Today, opponents of the bill submitted enough signatures to the secretary of state to put the new law on hold. Reports the Cincinnati Enquirer,
Ohio Democratic Party chairman Chris Redfern told reporters earlier this week that the groups would hand in more than 300,000 signatures to Secretary of State Jon Husted, a Republican who supports the elections overhaul. Elections officials would have to verify the names to make sure they meet state requirements.
Opponents need about 231,000 valid signatures to get a referendum on the law before voters next year. If they are successful, the law would be in limbo until after the presidential election.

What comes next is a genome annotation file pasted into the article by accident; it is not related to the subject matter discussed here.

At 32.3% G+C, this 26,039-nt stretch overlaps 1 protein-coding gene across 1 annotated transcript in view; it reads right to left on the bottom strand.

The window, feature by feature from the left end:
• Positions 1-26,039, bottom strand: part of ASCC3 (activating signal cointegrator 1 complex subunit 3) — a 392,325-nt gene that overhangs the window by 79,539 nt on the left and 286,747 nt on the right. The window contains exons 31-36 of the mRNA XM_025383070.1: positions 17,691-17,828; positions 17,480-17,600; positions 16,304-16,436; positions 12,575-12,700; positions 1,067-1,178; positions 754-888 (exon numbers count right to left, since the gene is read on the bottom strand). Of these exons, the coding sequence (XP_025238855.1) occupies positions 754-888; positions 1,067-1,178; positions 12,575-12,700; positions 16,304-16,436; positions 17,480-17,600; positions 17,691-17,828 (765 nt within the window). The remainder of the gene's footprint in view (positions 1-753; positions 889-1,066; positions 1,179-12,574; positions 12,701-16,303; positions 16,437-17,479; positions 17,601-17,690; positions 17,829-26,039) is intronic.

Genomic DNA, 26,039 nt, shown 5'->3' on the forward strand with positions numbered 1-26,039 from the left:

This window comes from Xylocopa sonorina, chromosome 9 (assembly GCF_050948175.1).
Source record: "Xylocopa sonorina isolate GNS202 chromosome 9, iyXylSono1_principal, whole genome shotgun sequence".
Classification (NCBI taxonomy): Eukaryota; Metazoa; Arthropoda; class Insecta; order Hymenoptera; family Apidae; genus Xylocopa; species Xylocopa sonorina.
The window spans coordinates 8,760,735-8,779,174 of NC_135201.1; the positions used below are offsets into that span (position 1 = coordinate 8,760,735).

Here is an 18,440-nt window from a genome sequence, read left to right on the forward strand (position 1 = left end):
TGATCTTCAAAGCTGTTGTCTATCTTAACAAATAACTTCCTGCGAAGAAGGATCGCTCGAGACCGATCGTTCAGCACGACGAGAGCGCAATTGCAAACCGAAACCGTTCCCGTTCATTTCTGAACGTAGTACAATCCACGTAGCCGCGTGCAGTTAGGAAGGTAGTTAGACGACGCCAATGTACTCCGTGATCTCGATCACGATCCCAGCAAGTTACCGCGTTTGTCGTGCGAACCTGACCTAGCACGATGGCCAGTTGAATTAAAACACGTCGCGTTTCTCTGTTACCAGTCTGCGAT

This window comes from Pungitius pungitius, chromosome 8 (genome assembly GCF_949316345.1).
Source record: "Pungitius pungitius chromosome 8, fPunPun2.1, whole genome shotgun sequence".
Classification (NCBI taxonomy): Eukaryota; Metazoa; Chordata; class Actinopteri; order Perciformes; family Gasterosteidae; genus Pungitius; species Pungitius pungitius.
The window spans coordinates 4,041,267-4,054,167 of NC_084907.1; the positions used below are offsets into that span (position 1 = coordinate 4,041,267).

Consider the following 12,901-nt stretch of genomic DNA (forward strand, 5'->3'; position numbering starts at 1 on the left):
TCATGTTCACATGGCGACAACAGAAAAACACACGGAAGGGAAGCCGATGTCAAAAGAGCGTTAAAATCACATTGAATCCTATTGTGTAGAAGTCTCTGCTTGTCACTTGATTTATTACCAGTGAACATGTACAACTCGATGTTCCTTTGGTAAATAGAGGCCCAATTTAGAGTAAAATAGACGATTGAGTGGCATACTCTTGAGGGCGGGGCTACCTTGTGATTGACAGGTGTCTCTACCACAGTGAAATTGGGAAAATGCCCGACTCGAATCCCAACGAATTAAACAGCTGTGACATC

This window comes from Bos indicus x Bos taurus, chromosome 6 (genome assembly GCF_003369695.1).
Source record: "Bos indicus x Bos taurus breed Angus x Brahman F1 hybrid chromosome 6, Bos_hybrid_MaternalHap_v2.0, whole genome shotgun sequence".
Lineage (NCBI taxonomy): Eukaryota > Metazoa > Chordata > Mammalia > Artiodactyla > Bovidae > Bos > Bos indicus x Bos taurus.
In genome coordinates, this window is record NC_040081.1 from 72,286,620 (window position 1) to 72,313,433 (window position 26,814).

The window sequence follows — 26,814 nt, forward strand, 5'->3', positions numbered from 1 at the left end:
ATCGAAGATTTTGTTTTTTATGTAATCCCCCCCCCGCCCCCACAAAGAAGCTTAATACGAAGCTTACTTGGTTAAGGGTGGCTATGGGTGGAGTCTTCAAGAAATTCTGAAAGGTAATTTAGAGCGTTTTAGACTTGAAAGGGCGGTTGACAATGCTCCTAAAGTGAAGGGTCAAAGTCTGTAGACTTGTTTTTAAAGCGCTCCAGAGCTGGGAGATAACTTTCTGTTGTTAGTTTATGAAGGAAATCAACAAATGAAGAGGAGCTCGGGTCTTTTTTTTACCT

That's the earliest chance for voters to decide whether the law should be tossed out.
The ballot repeal push does have consequences for the Nov. 8 election, when voters will decide whether to get rid of the state's contentious new collective bargaining law.Teamsters -- including Ohio's active Teamster retirees -- have been busy over the past few months collecting signatures to put the law on the November ballot.
Great work, everybody!